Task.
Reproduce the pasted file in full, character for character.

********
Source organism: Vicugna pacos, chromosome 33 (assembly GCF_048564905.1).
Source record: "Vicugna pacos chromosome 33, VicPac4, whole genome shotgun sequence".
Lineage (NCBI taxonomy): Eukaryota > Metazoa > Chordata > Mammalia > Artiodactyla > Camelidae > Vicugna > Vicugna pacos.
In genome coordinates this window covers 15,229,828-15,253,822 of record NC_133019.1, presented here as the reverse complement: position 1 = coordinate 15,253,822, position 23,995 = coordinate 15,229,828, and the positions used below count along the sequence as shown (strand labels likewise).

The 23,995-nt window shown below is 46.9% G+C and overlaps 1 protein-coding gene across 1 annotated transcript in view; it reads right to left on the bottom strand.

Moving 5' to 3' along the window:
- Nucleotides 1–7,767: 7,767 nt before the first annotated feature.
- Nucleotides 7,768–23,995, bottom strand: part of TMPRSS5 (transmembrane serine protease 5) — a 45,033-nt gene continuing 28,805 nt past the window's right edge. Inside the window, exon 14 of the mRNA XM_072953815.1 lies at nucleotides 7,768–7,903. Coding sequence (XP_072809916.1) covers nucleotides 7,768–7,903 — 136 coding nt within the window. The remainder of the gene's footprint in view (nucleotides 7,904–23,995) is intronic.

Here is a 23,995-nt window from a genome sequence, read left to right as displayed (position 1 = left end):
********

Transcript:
Source organism: Vicugna pacos, chromosome 33 (assembly GCF_048564905.1).
Source record: "Vicugna pacos chromosome 33, VicPac4, whole genome shotgun sequence".
Lineage (NCBI taxonomy): Eukaryota > Metazoa > Chordata > Mammalia > Artiodactyla > Camelidae > Vicugna > Vicugna pacos.
In genome coordinates this window covers 15,229,828-15,253,822 of record NC_133019.1, presented here as the reverse complement: position 1 = coordinate 15,253,822, position 23,995 = coordinate 15,229,828, and the positions used below count along the sequence as shown (strand labels likewise).

The 23,995-nt window shown below is 46.9% G+C and overlaps 1 protein-coding gene across 1 annotated transcript in view; it reads right to left on the bottom strand.

Moving 5' to 3' along the window:
- Nucleotides 1–7,767: 7,767 nt before the first annotated feature.
- Nucleotides 7,768–23,995, bottom strand: part of TMPRSS5 (transmembrane serine protease 5) — a 45,033-nt gene continuing 28,805 nt past the window's right edge. Inside the window, exon 14 of the mRNA XM_072953815.1 lies at nucleotides 7,768–7,903. Coding sequence (XP_072809916.1) covers nucleotides 7,768–7,903 — 136 coding nt within the window. The remainder of the gene's footprint in view (nucleotides 7,904–23,995) is intronic.

Here is a 23,995-nt window from a genome sequence, read left to right as displayed (position 1 = left end):